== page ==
Roy Halladay throws second ever postseason no-hitter

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As close to perfection as one can come without actually getting there.
Roy Halladay, already with a perfect game to his credit in the 2010 regular season, dominated the Reds in Tuesday’s Game 1, throwing just the second no-hitter in postseason history. The only baserunner to reach against him was Jay Bruce, doing so on a walk with two outs in the fifth inning. Halladay retired the other 27 batters he faced to join Don Larsen as the only pitchers to throw no-hitters in the postseason.
Larsen, of course, threw a perfect game for the Yankees against the Dodgers in Game 5 of the 1956 World Series.
Halladay was the first in many years to even threaten an October no-hitter. The last pitcher to go seven hitless was Jim Lonborg for the Red Sox in 1967. He pitched 7 2/3 hitless innings on his way to a one-hit shutout of the Cardinals in the World Series.
With Halladay making it clear right away that he was on tonight, this one seemed over as soon as the Phillies scored three times against Edinson Volquez to make it a 4-0 game in the second inning. That the Phillies never added another run — they managed just one hit after the second inning — has to be of a little concern.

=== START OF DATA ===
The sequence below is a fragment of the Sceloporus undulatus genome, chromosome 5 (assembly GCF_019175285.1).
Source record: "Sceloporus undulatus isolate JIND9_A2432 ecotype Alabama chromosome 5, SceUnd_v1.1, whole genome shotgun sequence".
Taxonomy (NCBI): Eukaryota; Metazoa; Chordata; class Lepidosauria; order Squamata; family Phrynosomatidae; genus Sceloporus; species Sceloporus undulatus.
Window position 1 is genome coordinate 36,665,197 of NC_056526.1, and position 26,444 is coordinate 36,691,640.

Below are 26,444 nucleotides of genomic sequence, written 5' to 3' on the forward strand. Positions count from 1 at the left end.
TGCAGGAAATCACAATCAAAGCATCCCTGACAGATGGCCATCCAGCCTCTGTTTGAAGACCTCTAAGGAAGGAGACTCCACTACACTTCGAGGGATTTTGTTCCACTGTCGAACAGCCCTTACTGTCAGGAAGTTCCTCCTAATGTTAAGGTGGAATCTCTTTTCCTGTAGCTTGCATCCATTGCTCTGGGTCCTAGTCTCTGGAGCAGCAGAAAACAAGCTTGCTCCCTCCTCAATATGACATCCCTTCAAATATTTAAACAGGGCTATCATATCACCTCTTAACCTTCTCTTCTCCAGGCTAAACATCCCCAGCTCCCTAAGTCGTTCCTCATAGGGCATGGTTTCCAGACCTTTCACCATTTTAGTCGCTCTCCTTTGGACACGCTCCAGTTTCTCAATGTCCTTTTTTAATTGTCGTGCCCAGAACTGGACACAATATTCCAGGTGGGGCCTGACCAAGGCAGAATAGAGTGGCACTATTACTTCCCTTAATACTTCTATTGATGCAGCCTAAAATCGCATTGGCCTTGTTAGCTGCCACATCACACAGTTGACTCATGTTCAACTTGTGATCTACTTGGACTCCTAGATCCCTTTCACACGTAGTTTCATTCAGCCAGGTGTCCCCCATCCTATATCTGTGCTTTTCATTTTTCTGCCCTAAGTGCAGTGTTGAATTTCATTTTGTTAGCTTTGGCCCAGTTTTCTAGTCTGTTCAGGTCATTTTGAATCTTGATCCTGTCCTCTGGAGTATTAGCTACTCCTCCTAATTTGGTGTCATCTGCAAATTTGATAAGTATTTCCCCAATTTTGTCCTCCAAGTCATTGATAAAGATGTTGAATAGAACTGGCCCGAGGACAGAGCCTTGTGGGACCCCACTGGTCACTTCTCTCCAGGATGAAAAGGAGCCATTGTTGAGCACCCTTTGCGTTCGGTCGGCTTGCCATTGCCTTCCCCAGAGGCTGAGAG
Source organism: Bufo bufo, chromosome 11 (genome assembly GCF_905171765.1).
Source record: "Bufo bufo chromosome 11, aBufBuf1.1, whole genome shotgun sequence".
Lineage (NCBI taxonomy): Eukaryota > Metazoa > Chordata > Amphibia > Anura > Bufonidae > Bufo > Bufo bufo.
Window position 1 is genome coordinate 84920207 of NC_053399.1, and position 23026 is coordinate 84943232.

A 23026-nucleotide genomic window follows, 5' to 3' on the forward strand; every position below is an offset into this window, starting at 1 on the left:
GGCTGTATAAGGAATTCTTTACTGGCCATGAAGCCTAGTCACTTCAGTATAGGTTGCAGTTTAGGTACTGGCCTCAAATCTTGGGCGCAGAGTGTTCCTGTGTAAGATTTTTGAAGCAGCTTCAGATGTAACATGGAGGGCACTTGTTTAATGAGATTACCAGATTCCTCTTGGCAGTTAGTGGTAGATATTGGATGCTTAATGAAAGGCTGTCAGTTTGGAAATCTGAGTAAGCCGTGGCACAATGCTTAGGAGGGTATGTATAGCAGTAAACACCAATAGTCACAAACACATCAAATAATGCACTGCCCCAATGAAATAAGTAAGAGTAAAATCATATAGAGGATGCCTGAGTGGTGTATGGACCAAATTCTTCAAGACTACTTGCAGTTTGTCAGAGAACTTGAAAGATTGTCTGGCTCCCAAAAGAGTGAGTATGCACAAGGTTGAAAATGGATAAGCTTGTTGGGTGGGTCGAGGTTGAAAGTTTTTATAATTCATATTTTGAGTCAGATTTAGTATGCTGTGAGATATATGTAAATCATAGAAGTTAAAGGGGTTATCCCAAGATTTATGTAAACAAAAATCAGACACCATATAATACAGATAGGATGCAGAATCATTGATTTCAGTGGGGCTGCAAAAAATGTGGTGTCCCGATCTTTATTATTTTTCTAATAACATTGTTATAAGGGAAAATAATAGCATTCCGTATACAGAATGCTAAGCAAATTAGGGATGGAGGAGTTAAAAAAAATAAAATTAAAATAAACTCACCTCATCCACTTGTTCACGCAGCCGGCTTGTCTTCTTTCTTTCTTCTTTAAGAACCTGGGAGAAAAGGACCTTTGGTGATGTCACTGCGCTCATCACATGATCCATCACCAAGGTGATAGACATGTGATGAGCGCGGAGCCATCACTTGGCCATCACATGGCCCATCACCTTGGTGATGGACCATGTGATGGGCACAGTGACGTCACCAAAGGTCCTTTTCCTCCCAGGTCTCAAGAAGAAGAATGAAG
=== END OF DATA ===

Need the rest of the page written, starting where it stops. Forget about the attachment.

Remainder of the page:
Still, the Phillies are in a commanding position right now. The Reds must be thinking that coming back and winning Game 4 is a long shot, leaving them with no margin for error in Games 2 and 3 against Roy Oswalt and Cole Hamels. Oswalt and Bronson Arroyo will duel Friday.

The Angels were the first team to use up all of their mound visits

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Last night’s Angels-Astros game was a long affair with a bunch of homers and the use of 11 pitchers in all. The Angels used six pitchers and all of that business led to plenty of conferences. Six, in fact, which is their allotment under the new rule capping mound visits. As far as I can tell, that makes the Angels the first team to use up all of their mound visits since the advent of the rule.

Sadly, they did not try to go for a seventh, thereby testing the currently unknown limits of the rule. Umpires have been instructed to not allow additional mound visits, but they cannot issue balls or tackle anyone or anything to enforce it. Presumably, if Maldonado had walked out to talk to Cam Bedrosian about the weather or where he was going to dinner after the game, the home plate umpire would’ve simply done the old Robin Williams English policeman’s bit of yelling “Stop! . . . or I shall yell ‘Stop!’ again!” Maybe a fine would issue later, but we’ll never know.

At least until someone breaks the limit. And we know someone will, right? We should have a betting pool on who does it.